The Day of Trouble

We are currently experiencing a global day of trouble.  To quote something I have heard almost everyone say “We have never seen anything like this”.  That is a bit of an understatement.  To be honest, 2 months ago it would have been hard to fathom the world having any sort of universally shared experience.  Yet here we are.  Unfortunately, the shared experience is one of grief and fear.  The constant presence of grief and fear tells you that that the day of trouble has found you and in this case, it has found us.

Where do you run on the day of trouble?  Where you run in the day of trouble tells me a lot about you.  In this moment, you don’t have to imagine  where you would run, instead you can think ‘where have I run?’ or ‘what am I running to?’.  As the day of trouble has collectively descended upon us, I have watched people running in all sorts of directions.  But where did you run to?  Your 401k to see how much your retirement has fallen?  To the news to try and get more and more information?  To the store so that you could stockpile paper goods and canned food?

Where you run to on the day of trouble will reveal where your hope is and ultimately what you believe will save you.  The same way a scared child will run to their parent.  They believe in their parents’ arms they will find both safety and saving.  Where do you run in the day of trouble? Your 401k?  You may believe that your money will save you.  The news? You may believe that information will save you.  The store? You may believe that a stockpile will save you.  The good news is (kind of good news I guess), is that the day of trouble is nothing new.  The great King David experienced many days of trouble, listen to what he says:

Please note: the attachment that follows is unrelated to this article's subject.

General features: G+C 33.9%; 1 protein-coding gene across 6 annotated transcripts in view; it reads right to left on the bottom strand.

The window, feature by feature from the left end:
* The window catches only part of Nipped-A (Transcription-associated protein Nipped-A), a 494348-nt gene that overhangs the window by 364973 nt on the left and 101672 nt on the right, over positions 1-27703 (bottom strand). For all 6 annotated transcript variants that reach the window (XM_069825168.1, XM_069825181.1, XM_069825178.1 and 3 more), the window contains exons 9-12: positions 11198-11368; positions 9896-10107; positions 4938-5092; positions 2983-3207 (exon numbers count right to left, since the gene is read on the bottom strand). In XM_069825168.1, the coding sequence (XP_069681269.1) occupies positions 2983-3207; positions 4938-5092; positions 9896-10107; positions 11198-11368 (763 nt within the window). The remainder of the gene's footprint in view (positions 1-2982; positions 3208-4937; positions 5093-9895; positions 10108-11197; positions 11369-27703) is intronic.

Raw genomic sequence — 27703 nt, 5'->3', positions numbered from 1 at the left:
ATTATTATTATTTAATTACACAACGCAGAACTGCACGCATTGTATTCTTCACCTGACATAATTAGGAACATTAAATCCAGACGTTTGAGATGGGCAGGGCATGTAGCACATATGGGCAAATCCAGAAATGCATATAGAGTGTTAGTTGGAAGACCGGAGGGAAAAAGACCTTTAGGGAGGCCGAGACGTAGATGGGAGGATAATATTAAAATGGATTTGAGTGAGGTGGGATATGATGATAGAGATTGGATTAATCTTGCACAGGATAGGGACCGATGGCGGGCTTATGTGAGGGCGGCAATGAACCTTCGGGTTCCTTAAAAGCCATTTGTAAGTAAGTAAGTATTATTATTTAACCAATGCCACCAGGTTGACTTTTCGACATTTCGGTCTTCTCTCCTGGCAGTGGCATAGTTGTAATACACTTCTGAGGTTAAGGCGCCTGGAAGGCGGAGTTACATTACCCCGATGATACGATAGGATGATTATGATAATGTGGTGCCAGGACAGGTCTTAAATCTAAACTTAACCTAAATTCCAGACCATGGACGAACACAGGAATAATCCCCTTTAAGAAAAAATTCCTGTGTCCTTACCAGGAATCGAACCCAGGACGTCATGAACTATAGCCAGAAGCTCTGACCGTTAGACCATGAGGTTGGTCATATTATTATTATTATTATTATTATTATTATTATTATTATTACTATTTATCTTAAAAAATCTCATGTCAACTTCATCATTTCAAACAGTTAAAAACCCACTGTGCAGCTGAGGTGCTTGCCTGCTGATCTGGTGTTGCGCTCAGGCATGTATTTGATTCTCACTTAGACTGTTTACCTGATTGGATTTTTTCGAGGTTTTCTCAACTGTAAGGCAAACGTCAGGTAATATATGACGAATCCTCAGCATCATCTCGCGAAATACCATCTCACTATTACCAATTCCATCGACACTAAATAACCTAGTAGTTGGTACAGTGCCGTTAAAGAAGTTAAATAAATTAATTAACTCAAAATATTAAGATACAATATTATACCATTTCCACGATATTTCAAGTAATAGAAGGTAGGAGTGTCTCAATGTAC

The Lord is my light and my salvation; whom shall I fear?

The Lord is the stronghold of my life; of whom shall I be afraid?

Psalm 27:1

The Bible refers to David as “a man after God’s own heart” and on the day of trouble, David runs to God.  He runs to God because he believes that God will save him and guide him.  Stronghold, literally translated as a refuge, the place where we find both safety and protection.  David finds both a refuge and salvation in God, then draws the concluding question “Whom shall I fear?”  It should not surprise you that Jesus is constantly inviting people to run to him, find salvation, and relinquish fear.

As the day of trouble descends upon us both individually and collectively, where and what you run to will tell the story to those who come after you.  May our story, may your story, be one that results in a running to God as your refuge.  In Him may you find both the salvation and hope that you need.